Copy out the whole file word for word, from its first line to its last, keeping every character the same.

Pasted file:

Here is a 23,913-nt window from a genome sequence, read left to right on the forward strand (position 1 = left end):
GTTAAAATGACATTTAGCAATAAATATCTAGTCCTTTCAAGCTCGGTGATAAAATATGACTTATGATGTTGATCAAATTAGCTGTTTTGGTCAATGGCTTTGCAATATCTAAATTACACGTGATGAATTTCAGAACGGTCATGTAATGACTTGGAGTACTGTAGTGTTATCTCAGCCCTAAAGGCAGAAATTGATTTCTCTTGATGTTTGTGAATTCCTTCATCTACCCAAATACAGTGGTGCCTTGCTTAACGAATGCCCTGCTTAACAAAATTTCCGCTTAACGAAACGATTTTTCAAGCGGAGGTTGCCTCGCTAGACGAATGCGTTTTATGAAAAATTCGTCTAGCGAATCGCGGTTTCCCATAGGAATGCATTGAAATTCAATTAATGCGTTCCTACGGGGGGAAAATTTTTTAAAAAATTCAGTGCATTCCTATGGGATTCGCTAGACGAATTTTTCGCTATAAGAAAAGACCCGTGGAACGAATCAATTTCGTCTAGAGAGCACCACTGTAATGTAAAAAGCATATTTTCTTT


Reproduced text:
Here is a 23,913-nt window from a genome sequence, read left to right on the forward strand (position 1 = left end):
GTTAAAATGACATTTAGCAATAAATATCTAGTCCTTTCAAGCTCGGTGATAAAATATGACTTATGATGTTGATCAAATTAGCTGTTTTGGTCAATGGCTTTGCAATATCTAAATTACACGTGATGAATTTCAGAACGGTCATGTAATGACTTGGAGTACTGTAGTGTTATCTCAGCCCTAAAGGCAGAAATTGATTTCTCTTGATGTTTGTGAATTCCTTCATCTACCCAAATACAGTGGTGCCTTGCTTAACGAATGCCCTGCTTAACAAAATTTCCGCTTAACGAAACGATTTTTCAAGCGGAGGTTGCCTCGCTAGACGAATGCGTTTTATGAAAAATTCGTCTAGCGAATCGCGGTTTCCCATAGGAATGCATTGAAATTCAATTAATGCGTTCCTACGGGGGGAAAATTTTTTAAAAAATTCAGTGCATTCCTATGGGATTCGCTAGACGAATTTTTCGCTATAAGAAAAGACCCGTGGAACGAATCAATTTCGTCTAGAGAGCACCACTGTAATGTAAAAAGCATATTTTCTTT